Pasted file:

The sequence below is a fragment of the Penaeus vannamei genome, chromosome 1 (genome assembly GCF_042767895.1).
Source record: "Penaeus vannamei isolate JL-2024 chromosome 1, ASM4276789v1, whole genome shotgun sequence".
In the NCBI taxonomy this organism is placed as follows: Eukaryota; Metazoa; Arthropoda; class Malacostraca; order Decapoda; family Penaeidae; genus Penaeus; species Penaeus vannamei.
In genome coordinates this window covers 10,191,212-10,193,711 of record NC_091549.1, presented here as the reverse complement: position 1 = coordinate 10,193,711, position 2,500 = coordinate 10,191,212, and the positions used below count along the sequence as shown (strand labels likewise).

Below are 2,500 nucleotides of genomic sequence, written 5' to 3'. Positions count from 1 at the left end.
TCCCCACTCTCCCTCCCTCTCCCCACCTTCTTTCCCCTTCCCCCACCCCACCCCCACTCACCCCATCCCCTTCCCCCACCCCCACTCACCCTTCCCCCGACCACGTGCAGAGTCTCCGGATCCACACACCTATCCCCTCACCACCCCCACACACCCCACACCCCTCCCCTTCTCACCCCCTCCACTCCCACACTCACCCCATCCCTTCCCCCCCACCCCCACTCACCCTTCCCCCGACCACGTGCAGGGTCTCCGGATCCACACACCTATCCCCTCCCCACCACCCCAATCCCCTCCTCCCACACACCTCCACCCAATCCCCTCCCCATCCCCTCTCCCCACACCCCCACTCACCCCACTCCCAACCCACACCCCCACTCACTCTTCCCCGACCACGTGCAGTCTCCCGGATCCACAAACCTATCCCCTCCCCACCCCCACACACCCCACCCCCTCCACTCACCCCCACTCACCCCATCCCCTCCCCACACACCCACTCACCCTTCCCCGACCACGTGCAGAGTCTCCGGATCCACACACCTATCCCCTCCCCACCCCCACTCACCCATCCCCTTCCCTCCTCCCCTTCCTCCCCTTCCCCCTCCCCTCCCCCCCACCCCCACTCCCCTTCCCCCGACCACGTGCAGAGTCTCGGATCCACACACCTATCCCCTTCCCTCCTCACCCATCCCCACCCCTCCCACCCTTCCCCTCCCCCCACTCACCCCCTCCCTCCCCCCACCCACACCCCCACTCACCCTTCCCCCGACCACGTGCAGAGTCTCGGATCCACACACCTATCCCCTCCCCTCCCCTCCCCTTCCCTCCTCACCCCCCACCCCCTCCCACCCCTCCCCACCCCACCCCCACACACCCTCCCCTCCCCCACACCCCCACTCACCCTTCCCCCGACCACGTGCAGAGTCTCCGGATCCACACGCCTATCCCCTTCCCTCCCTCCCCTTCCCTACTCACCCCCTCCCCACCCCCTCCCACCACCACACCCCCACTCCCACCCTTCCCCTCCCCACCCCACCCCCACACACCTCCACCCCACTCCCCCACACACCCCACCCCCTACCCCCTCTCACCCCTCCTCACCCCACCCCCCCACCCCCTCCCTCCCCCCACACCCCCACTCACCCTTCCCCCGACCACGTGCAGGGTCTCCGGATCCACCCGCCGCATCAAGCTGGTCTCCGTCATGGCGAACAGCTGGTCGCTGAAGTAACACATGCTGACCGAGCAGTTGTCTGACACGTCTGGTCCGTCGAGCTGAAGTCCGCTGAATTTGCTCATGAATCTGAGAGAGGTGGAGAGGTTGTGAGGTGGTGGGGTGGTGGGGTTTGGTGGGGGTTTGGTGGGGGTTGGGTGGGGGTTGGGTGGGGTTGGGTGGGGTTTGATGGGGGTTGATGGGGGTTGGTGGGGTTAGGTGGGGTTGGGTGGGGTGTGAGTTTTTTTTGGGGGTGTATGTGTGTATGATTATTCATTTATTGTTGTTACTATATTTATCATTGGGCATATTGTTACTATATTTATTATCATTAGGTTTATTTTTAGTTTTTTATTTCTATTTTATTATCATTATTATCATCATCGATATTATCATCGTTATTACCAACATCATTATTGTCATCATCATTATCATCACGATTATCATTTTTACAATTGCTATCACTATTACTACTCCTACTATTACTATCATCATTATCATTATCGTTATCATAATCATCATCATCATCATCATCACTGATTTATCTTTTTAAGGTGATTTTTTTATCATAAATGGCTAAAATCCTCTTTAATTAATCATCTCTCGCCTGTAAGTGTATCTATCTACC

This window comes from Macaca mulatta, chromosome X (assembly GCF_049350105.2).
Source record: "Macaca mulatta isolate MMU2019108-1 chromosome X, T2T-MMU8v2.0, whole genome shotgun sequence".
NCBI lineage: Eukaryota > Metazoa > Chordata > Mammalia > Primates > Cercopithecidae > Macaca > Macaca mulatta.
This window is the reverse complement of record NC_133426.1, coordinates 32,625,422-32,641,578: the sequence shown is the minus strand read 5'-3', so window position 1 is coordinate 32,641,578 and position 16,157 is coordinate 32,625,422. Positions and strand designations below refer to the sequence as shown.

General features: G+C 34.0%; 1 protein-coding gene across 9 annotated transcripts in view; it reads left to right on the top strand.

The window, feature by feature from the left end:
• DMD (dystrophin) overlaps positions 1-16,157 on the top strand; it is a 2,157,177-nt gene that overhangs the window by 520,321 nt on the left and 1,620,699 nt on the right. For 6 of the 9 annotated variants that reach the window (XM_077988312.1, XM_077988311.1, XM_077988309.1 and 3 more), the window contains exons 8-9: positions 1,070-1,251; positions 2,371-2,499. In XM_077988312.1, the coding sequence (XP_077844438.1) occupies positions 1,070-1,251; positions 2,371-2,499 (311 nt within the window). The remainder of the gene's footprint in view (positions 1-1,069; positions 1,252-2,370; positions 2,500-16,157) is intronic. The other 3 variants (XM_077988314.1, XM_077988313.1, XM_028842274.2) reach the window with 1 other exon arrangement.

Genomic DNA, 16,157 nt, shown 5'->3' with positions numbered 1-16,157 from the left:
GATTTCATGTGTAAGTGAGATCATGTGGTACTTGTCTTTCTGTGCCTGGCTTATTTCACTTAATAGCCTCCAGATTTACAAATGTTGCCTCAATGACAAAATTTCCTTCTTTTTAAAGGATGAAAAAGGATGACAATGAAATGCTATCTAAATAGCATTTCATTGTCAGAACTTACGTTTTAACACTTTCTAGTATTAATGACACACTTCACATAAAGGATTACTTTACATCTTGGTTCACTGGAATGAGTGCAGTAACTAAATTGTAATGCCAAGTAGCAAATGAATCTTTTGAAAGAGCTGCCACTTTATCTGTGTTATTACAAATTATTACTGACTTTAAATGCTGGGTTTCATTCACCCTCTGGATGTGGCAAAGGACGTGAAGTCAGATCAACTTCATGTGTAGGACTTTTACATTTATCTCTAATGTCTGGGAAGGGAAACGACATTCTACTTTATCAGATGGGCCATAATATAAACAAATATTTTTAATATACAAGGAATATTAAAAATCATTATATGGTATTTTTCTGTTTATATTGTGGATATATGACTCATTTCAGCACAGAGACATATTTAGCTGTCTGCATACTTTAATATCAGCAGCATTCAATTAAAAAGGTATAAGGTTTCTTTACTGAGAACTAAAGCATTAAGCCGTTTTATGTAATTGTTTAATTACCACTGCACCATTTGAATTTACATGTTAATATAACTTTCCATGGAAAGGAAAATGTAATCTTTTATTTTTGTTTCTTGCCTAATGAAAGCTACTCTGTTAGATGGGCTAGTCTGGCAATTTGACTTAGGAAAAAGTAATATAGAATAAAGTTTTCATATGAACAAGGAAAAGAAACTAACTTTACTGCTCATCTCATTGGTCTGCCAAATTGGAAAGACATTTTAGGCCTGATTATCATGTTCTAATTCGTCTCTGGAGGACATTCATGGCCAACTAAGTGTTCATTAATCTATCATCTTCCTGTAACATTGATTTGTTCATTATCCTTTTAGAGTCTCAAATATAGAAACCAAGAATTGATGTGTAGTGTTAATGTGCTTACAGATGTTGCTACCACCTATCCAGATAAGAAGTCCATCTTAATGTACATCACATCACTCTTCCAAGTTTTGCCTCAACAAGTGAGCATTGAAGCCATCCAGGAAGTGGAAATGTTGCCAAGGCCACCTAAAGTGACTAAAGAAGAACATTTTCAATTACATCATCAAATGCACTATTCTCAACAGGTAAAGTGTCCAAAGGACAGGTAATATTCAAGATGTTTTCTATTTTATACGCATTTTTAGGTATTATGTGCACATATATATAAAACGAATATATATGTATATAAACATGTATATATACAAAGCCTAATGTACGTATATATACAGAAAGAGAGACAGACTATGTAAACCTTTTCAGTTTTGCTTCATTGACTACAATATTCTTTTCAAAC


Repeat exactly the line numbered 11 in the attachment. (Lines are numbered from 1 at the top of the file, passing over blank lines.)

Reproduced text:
General features: G+C 34.0%; 1 protein-coding gene across 9 annotated transcripts in view; it reads left to right on the top strand.